I was hoping that Sidney would recognize that it was okay, and would back me up more than he did. Henry Fonda was also the producer, and it was his money, and he was getting antsy once in a while. Boris Kaufman was a very famous photographer. He’d just come off of Kazan’s movies. He even got the [Academy] Award for On the Waterfront. And so I was left hanging. I was the guy who was kind of blamed if anything went wrong and they had to go into overtime. If I put myself in Sid’s position, he couldn’t back me up the way he should have, or that I felt he should have. And I understood. But I was hoping for more than that.
In [television] or stage, you’d get together and try to fix it. I suddenly realized that in film, you looked for a fall guy. And I was the fall guy. [Associate producer] George Justin kept saying to me, “Fight back. Tell him.” I said, “I can’t. I don’t know what to say.”
My problem with Sidney actually was that he gave me a second show [Lumet’s next film, Stage Struck, which he filmed in color in 1958] to do after 12 Angry Men, and I started working on it. Meanwhile, Fonda was giving him a hard time, and blaming me. I got a call from George Justin, who was also on the show, saying, “You know, of course, that you’re not on that second show, that it’s being taken away from you.”
I said to George, “Who is going to be the designer? Who is taking my job?” He said they’d gone to [another designer with experience in live television]. Well, it was his first movie, and I knew that he had trouble with color recognition. But I found that I couldn’t say to George, “George, he’s the wrong guy,” because it would sound like I was being ugly.
Later, I’m designing “The Rice Sprout Song,” and I’m going in for my first meeting with Sidney. I hadn’t seen him for a while since he dumped me. I walk in. I say, “Hi, Sidney.” Sidney looks up and he says, “How come you never told me he was colorblind?” I said, “Oh, Sidney. I knew you’d get me one way or the other.” Then he and I laughed. I said, “I was trying to figure out what you’d end up saying to me when I walked in.”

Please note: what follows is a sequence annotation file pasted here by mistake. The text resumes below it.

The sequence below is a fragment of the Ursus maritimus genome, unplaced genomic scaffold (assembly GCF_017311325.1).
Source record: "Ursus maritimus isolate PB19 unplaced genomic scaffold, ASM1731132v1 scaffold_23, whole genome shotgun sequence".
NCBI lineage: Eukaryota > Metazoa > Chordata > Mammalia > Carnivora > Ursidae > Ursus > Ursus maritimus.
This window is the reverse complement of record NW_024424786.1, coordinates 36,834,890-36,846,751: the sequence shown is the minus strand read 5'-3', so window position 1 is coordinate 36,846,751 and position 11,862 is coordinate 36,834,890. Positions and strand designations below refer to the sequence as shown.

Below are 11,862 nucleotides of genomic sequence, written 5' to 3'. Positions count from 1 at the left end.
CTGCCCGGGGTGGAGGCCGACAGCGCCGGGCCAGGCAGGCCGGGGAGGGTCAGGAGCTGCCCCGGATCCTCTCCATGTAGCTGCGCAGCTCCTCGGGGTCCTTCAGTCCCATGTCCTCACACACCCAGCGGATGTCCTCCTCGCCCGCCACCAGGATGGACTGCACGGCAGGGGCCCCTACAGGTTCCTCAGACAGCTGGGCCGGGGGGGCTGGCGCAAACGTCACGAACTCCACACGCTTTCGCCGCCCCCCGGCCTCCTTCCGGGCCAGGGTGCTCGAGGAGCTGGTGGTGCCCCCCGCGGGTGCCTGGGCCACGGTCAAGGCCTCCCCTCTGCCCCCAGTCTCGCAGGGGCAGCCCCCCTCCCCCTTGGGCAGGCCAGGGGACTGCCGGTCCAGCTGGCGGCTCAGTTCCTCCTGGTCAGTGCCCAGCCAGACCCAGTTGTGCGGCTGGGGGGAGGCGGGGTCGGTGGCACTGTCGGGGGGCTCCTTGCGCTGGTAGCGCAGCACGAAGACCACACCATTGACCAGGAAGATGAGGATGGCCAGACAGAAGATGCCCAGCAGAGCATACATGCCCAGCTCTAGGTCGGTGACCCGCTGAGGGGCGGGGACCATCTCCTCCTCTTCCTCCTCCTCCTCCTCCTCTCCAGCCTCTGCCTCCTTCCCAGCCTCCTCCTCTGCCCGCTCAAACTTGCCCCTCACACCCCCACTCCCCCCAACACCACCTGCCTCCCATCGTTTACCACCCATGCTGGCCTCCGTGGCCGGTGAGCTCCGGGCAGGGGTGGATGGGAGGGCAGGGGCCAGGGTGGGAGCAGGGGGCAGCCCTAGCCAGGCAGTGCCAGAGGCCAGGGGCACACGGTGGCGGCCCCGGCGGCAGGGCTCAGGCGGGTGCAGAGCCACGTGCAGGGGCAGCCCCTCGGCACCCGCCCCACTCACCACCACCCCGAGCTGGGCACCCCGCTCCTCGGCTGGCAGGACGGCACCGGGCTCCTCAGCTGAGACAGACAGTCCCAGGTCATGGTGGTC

But that’s show business, and I was really not angry at Sidney at all. We worked together a lot, even after the movie. We did a Studio One, a Playhouse 90, and “The Iceman Cometh.” The sad thing was that we totally lost touch with each other. He never really went back to his live television people, because he was on a course himself, meeting new people, new wives, new this, new that.
Fred J. Scollay
Actor, Danger; You Are There; Kraft Theatre: “Fifty Grand” (1958); Kraft Theatre: “All the King’s Men” (1958); Playhouse 90: “John Brown’s Body” (1960); A View From the Bridge (1962)
He was a little crazy, but very nice. He was an ex-actor himself. He acted when he was younger, and he really had great empathy for actors. He knew the pressure that we were under. Everything was live then. You didn’t get a break.
One thing actors loved about the guy is he let you do stuff. He’d see something in what you were doing in a scene and he’d say, “Oh, boy, let’s elaborate on that.”